By replacing galleries, museums and the collector’s system of ownership?
Would the internal calling of an artist overcome the external demands of market survival?
Would such a calling already exist in a natural state, without the intervening forces of manipulative trends?
Would such a calling be subscribed to the exchange of exhibitionism and voyeurism for sales, acquisitions, commodities, as well as to the will of managing agents?
Would we face a new reality, one free of stardom and economic maneuvers?
Would participation and isolation not make any difference if such a calling serves no other purpose but its own needs?
Would history become both irrelevant and important at once: irrelevant as to how one may fit in and important as to how one may understand its limits?
Would knowledge not always be intertwined with some burdensome measure of superstition?
Would we repel a paradox on an arrogantly moral ground or tend unabashedly to our primordial instincts?

Artist Website

Manifesto 2008

May 7, 2008

Triangulation Series #25-- oil on linen, 60 x 37 inches, 2009

Triangulation Series #25-- oil on linen, 60 x 37 inches, 2009

My work Triangulation Series 2006-08 expands on questions dealing with perspectives synthesizing concepts of pictorial space and infinity:  something I have worked on over the years.  I have allowed painterly abstraction/plasticity to express both in form and content a kind of art that goes beyond a material world of signs; my paintings reach for the infinite—the mystery and the poetry in every man’s individual drama.  I choose the golden ratio 1 = 1618 as a consistent format for nonobjective abstraction which is clearly inherent of infinite congruency [a manifestation common to all known perspective methodologies], to breakdown a dialogue on the fluidity of the vehicle of painting and its geometry.  At the same time, I establish a triangulation of the bare plane of the canvas which reaffirms its paradoxical nature as an object: where the fictitious flatness of the plane plays in suspension with the illusory spatial depth of forms expressed on it.   Though immersed in 20th-century aesthetics, I neither strive for a specific historical movement nor for the postmodernist agenda.  Simply, I look at making art as a “fleshy” product of human experiencing, a resultant of the maker’s own passion.  Just as the idiosyncrasy of an individual, indivisible in nature, is blind to causality, an aesthetic frame embraces all its senses and the image is only the result or residue.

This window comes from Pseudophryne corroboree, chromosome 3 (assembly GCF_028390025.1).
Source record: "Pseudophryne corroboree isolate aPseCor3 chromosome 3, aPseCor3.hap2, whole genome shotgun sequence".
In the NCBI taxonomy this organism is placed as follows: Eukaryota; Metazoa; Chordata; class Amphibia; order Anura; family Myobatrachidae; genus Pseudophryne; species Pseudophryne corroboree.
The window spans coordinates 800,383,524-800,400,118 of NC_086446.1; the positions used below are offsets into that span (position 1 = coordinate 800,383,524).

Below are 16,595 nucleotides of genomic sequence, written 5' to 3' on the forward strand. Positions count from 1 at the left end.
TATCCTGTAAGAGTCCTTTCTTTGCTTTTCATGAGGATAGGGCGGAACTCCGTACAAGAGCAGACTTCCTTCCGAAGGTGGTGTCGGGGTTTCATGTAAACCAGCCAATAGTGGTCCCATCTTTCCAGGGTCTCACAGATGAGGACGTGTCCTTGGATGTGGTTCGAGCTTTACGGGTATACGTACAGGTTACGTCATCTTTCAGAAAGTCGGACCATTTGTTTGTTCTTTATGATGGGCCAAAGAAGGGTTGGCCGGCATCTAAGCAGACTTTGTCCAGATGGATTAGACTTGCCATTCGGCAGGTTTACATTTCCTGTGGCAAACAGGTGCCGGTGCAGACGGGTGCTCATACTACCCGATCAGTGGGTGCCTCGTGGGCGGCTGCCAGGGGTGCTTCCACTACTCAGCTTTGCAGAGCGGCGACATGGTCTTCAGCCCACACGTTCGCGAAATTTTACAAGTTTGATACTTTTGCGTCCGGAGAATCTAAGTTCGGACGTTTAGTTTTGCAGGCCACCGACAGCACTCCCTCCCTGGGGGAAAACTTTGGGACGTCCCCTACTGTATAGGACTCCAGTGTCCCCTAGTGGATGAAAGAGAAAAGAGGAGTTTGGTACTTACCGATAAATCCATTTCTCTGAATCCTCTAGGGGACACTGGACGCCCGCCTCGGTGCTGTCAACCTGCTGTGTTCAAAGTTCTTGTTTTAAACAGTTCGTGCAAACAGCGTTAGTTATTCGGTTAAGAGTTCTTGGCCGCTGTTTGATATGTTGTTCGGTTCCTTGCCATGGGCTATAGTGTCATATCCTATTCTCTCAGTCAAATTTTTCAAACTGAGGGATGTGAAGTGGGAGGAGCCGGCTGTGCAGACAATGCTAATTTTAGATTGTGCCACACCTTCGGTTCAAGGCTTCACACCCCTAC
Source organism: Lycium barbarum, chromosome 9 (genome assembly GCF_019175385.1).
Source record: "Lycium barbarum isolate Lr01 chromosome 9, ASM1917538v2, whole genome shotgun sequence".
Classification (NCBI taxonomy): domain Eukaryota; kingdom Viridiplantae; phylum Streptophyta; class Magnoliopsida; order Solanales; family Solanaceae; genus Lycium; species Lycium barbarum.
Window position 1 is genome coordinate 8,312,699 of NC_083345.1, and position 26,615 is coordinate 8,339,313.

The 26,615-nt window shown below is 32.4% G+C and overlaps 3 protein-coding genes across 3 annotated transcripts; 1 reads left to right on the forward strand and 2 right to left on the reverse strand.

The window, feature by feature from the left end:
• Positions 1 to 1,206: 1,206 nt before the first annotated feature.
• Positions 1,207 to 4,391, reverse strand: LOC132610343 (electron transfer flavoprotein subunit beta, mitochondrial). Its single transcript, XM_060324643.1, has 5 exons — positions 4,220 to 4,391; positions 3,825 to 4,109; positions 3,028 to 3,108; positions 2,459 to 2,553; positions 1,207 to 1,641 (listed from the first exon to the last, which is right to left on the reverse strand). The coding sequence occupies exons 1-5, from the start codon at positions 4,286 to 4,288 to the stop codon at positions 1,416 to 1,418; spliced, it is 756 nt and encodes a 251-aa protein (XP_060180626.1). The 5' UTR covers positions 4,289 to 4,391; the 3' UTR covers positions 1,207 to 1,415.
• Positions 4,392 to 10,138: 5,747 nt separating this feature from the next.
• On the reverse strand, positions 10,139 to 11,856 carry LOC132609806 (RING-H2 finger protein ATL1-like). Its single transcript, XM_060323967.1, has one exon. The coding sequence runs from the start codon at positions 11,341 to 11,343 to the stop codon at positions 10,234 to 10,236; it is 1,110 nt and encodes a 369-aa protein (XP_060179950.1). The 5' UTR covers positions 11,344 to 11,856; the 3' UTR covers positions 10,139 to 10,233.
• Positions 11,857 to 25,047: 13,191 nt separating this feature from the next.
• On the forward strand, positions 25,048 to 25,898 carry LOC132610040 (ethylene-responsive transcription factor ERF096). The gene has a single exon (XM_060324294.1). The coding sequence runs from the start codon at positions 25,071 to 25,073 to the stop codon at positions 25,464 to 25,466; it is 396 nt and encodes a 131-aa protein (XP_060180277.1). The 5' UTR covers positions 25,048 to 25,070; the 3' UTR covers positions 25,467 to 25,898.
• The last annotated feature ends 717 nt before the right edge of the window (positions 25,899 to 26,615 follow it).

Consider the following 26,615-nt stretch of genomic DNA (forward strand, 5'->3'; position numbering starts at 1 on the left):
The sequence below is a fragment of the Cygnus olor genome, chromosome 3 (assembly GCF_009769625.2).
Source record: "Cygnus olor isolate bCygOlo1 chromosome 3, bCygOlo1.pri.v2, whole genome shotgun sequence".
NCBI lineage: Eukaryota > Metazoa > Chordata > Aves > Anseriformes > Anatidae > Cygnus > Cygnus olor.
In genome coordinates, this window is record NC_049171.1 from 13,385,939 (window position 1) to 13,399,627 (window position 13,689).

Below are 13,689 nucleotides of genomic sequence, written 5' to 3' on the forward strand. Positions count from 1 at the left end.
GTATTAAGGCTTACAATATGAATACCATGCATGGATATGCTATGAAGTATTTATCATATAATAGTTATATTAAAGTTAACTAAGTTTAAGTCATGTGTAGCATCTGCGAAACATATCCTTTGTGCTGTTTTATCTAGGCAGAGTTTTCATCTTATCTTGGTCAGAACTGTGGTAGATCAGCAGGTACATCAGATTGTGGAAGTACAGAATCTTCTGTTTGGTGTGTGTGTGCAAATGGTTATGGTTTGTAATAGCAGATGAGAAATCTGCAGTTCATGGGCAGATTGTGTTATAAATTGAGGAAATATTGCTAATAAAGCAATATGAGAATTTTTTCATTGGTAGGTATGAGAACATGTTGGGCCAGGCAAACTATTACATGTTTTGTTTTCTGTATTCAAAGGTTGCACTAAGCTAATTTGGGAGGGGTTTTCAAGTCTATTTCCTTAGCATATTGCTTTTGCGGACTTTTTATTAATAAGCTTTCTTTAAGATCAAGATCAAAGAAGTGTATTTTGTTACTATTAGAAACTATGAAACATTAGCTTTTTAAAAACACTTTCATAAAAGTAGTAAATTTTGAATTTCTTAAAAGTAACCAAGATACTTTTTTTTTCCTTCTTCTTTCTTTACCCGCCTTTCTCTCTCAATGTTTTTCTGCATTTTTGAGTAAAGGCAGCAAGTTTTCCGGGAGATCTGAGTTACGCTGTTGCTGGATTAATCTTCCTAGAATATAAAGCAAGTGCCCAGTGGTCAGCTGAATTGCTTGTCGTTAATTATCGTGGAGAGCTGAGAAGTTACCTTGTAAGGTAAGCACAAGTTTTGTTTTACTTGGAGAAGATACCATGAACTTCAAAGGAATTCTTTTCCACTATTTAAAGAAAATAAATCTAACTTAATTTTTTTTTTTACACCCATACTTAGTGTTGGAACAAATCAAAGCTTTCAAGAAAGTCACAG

Non-objective, timeless, or even existential—in this sense—the image or Kunstgegenstand proposes not to explain what the meaning of experience is; rather, the image manifests itself, provoking interpretation from the observer.

 

There are no outside sources nor preconceived notions of the final composition.  Gesturally and intuitively, I use the plane of the canvas as an active platform (in other words, a conversation, so to speak, takes place among the paint, the canvas and me as I apply paint onto the canvas.)  In variegated densities, layer after layer—transparent or textural—the work transforms itself gradually by spectral accruement.  In continuous dialogue, I work on several pieces at the same time so all are able to inform the other.  An inner rhythm from each composition thus unfolds and guides the shifts and the construction of forms: burials, resurrections, exaltations, veilings, reattainments—all thanks to the gritty and sumptuous nature of the medium; a moodiness arises from the interlocutors with its acrid qualities of dissonance and complementary transparency. Indeed, it is color, as texture that establishes the emotional landscape of each piece.  The finished work stands on its own as a concentration of multiple layers; each of the numerous strata is essential to the completeness.  There is a sense of multidirectional movement in each of the works that acts on the viewer’s eye as he/she glances over the delineated shapes and peers through the entanglements of strokes and arabesques.  The viewer comes away, I hope, with the sense of the works’ generative completeness of a universe making and remaking itself.

 

As I said at the beginning, I embrace in my love of art a sense of universality; I do this not for my own self-fulfillment, but for the cosmic order and interconnectedness in our own awareness of humanity, the unifying mode from all masters.  As such, I am perennially emerging as I wander around in my space of today’s uncertain and leaderless being, where authority is seemingly derived from conflicting, and confusing powers of disbelief.  Freedom has come to us but its ethers and incongruities make us stagger.

Ricardo Morin [1]

Artist Website

December 8, 2008

[1] Edited by Billy Bussell Thompson, Professor Emeritus